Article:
Author Archives: Ian Finch, Associate Editor, Publications

New Hire: David D’Agostino


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What is your official title, and what are some of your general responsibilities? 

My official title is multimedia producer. It is my responsibility to document significant and seemingly insignificant time-based events, people, happenings, etc., that exist inside and outside the Carnegie Museum of Art, by means of digital and analog technology. It is then my job to archive, and edit this documentation into informative and compelling stories. I collaborate closely with my talented supervisor, Jeffrey Inscho, Web & Digital Media Manager, to figure out the best media outlet to present each documented event or story.  Much of the content created will be edited into short form documentaries or “vlogs” to be presented on our newly redesigned website in addition to multimedia gallery interactives. For example, I just produced a focus piece called Pianoforte (below) which takes a closer look at one of the many fascinating objects in the recently opened show, Inventing the Modern World, Decorative Arts in the World’s Fairs 1851–1939. I had the great pleasure to interview and follow the extremely passionate co-curator of the exhibition, Jason T. Busch, who gives us a more in-depth look at the history of the surprising materials that comprise this mostly papier-mâché piano.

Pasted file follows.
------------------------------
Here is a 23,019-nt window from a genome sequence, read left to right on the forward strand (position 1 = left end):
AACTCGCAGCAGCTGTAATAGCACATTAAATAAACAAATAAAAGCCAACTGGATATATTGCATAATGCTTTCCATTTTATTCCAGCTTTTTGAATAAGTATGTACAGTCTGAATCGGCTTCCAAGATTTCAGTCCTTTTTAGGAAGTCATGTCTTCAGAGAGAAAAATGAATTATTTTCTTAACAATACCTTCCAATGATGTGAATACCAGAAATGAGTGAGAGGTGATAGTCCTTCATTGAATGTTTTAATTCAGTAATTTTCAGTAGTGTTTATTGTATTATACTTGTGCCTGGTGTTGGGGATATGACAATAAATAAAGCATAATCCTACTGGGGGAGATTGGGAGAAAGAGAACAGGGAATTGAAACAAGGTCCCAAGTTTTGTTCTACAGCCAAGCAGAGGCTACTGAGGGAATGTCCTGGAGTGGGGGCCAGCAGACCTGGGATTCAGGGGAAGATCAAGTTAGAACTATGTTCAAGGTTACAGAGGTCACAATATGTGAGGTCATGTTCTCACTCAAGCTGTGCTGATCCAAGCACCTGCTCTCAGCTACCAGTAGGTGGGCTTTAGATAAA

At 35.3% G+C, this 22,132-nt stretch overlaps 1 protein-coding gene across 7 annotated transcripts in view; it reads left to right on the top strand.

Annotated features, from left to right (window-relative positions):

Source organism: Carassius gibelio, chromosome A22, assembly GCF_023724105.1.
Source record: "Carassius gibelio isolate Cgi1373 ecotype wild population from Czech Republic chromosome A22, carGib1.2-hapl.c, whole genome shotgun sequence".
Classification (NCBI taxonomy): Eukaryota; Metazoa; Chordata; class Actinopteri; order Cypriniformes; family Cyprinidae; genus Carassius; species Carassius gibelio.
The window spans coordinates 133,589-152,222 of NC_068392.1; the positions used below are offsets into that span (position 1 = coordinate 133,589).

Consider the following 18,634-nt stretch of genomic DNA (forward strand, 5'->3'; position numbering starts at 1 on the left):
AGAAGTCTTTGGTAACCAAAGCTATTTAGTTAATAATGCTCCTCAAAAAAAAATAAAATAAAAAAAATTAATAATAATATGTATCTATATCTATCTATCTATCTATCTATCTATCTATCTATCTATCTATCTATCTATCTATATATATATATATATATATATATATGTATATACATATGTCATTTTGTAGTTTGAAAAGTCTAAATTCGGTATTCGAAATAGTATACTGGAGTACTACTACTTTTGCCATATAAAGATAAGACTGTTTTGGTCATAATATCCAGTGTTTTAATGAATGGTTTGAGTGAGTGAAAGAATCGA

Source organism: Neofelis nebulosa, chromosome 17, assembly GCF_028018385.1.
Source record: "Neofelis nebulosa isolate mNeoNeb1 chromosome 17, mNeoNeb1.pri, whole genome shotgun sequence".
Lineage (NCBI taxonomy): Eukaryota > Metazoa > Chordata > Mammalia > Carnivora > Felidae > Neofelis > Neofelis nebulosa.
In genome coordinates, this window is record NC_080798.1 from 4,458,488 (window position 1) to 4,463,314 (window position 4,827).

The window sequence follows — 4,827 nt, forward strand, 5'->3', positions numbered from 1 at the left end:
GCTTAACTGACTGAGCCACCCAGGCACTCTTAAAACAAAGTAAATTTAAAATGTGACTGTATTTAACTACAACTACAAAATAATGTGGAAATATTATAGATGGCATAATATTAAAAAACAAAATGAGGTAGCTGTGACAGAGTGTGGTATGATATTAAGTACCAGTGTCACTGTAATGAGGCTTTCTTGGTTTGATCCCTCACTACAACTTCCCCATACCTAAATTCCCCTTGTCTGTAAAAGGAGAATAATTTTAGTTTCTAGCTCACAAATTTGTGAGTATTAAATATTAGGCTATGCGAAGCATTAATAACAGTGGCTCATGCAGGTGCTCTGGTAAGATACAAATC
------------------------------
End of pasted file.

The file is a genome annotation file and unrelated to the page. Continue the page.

In just the past 10 years, digital media has advanced to the point where we can shoot and edit a professional broadcast quality film in a matter of hours. In the past, a five-minute film required at a least a 3-person crew and big lights and a budget out of the reach of most non-profits. Another problem was where to show it. Now, if a visiting artist comes to the museum, I can fit everything into a backpack set-up and interview them in an hour and have it edited and up on our website by lunch time (well, in theory!). What would have been an out-of-house investment is now an efficient in-house department. Of course with this comes my most important responsibility—restraint. All I have to do is step outside my office to find a story. My first day here involved baby tarantulas, free hot dogs, and X-rays of secret paintings. I believe my job is to use new technology, not just for technology’s sake, but as a tool to gently break down the walls created by museums in the first place—to give a voice to the conservators, the custodians, the curators, the directors, and to the culture and people of Pittsburgh.

What were you doing before joining us at CMOA?  

I was producing a feature documentary (still in production) about a man who truly believes it is his divine calling to gather 144,000 chosen homosexuals, specifically “Bears,” to leave this earth on Dec. 21, 2012, to escape Tribulation and ascend to heaven upon the return of a homosexual Jesus Christ. I’ll be taking that day off.